Medicines For Europe’s Leader Marks A Decade Of Change
Adrian Van Den Hoven Discusses Key Developments From His Ten-Year Tenure
Marking ten years as head of European off-patent industry association Medicines for Europe, Adrian van den Hoven talks about his experiences in the first part of a three-part interview with Generics Bulletin.
Towards the end of 2013, Adrian van den Hoven took over as director general of what was then the European Generic and Biosimilar medicines Association (EGA). Now, a decade on, he is still at the helm of the organization now known as Medicines for Europe.
In an exclusive in-depth three-part interview with Generics Bulletin, he discusses the changes seen in the European off-patent industry over the last ten years, the way Medicines for Europe has evolved as an organization, and the opportunities on the horizon for generics, biosimilars and off-patent medicines.
Asked first how he would summarize the changes seen for the European off-patent industry since 2013, van den Hoven said “I think a lot of things have changed. The industry has a much bigger footprint.”
“I know that already, when I came in, I think we already had 60% of the market or something like that in volume terms. So we already had a huge footprint. And then biosimilars really took off – they already existed, of course, but they really took off with the monoclonal antibody antibodies and things like that. And now we’re around 70% of the volume of the market – so that public health role has really expanded.”
Broadening The Organization’s Scope
Another aspect that had significantly expanded, he explained, was the scope of Medicines for Europe and its member companies in terms the aspects of European healthcare that they could involve themselves in.
“The companies understood that within Medicines for Europe, it’s about: okay, how does the industrial and commercial model fit with the public health role that we play, which is to supply almost all of the essential and critical medicines, to expand access and sustain the healthcare systems.”
This was “really a mindset shift,” he elaborated, “because there was a lot of scepticism at the beginning” about expanding the scope of the organization beyond direct business aspects. “And that has really, really changed fundamentally. The members have integrated this very much into their thought and engaged kind of automatically around these types of issues.”
“We spoke to specialized physicians who – many of them – told us from the outset: we don’t trust biosimilars and we never will. That’s a good start to a conversation!”
Initially, van den Hoven acknowledged, there was a degree of scepticism about engaging with patient associations, which some companies thought were “on the originator side.”
“I said, well, we need to talk to them first to see if they’re on the originator side, or if they might also be interested in some generic or biosimilar issues. Maybe they will. And sure enough, they were very interested in these topics.”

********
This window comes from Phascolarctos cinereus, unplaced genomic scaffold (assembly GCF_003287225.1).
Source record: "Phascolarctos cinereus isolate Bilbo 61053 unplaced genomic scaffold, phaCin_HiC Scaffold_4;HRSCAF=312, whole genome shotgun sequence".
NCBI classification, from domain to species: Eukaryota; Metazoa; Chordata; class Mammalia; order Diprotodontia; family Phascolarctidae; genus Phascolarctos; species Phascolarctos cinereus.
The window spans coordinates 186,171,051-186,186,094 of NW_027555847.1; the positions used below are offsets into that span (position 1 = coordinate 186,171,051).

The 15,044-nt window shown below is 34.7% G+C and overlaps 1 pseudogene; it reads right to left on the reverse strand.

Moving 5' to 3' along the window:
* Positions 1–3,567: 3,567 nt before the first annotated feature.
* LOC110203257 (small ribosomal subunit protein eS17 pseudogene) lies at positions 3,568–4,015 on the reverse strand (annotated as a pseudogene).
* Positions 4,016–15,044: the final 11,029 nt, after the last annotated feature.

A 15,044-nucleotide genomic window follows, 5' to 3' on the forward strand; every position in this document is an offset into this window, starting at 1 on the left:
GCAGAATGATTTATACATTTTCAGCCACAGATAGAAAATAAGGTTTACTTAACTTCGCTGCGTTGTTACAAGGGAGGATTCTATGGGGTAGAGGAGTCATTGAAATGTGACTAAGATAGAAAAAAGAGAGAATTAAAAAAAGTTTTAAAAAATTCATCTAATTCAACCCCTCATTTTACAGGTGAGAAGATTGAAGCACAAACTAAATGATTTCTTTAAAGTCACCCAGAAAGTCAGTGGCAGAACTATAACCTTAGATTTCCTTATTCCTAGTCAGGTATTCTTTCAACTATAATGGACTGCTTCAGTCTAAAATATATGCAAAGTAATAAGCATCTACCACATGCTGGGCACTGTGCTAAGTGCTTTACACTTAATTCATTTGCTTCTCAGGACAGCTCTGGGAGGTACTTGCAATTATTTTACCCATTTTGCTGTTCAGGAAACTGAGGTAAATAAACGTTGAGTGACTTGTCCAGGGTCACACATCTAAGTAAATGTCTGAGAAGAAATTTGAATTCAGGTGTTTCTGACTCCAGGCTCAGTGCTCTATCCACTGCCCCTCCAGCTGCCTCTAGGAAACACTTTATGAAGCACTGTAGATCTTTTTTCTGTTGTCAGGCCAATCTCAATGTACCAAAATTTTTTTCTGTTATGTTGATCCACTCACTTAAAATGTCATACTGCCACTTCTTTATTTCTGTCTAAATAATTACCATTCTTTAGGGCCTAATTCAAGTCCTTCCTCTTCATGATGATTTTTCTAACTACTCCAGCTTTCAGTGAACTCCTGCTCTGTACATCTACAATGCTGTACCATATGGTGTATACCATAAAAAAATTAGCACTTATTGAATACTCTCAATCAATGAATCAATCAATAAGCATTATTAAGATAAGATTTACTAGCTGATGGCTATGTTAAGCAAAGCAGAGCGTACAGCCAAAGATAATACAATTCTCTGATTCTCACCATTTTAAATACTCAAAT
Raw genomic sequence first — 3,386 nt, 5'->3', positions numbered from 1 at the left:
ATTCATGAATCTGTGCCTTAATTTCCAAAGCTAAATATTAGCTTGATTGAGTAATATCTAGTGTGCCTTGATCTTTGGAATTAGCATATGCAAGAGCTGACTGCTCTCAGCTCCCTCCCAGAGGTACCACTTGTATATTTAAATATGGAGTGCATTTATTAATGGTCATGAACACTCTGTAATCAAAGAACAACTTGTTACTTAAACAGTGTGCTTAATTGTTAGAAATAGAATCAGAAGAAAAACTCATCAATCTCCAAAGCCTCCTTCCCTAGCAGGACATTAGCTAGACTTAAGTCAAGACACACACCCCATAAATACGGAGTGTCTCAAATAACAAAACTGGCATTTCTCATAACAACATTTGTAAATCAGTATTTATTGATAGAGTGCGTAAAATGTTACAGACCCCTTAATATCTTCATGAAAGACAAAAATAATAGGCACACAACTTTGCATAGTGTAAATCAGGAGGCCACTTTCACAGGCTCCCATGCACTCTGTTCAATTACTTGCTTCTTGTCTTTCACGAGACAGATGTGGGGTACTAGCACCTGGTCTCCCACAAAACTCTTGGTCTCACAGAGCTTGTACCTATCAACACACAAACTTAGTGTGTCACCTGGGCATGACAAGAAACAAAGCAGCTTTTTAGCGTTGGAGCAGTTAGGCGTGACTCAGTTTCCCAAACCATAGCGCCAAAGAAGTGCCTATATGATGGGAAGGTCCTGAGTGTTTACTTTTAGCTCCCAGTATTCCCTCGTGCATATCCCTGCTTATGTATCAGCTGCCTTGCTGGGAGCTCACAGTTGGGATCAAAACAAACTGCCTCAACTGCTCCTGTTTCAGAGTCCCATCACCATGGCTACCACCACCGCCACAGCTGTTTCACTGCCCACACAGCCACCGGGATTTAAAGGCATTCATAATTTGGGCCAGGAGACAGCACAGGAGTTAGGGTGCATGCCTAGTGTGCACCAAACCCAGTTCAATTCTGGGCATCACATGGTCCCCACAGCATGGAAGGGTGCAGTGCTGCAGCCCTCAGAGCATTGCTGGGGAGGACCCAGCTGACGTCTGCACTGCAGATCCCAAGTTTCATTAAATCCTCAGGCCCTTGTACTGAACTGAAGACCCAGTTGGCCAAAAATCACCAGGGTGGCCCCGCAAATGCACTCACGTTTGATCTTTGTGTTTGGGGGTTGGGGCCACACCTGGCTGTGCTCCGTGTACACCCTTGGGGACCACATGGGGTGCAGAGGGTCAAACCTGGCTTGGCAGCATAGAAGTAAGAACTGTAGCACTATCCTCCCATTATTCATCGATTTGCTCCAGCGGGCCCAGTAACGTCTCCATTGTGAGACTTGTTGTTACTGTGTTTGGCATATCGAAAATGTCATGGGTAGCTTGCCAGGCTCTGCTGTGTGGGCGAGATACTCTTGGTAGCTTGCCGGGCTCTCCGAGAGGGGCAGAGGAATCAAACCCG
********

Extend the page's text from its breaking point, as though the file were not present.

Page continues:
“It was a new conversation, it took some time…the same with medical doctors, and things like that.” But “the world opened up, I would say, over the years, and it has been super exciting. So it was a big mindset change.”
Sometimes, van den Hoven acknowledged, “we didn’t like their voices – you know, we didn’t like the stakeholders to criticize generics or biosimilars. But then the good thing was that we then had to give a response – and say well, if you don’t trust biosimilars, then we have to explain why you should trust biosimilars. Let’s give this a try.”
“That’s what truly broke open the biosimilars market,” he suggested. “The fact that we spoke to specialized physicians who – many of them – told us from the outset: we don’t trust biosimilars and we never will. That’s a good start to a conversation! But we said, well, let’s talk about it. And that really worked.”
A New Vision – And A New Name
Asked whether the name change from the EGA to Medicines for Europe came out of this messaging and sense of responsibility around public health, van den Hoven said “absolutely – it kind of flowed,” with the new name also growing out of a fresh vision for the industry association.
“When I became the director, I got a new president, which was Nick Haggar,” he recalled. “He was at Sandoz at the time. And it was actually him who said, Adrian, we can’t work without a vision. He said, let’s make a vision.”
After drawing up a vision for the association, van den Hoven conceded that “it took a while to get our own members to buy into the vision. But then members started to buy into it – to say, hey, this vision is working. This vision makes a lot of sense. It’s actually what we do. It represents us pretty well. So after that initial scepticism, the members really bought into it. And then we were taking it forward.”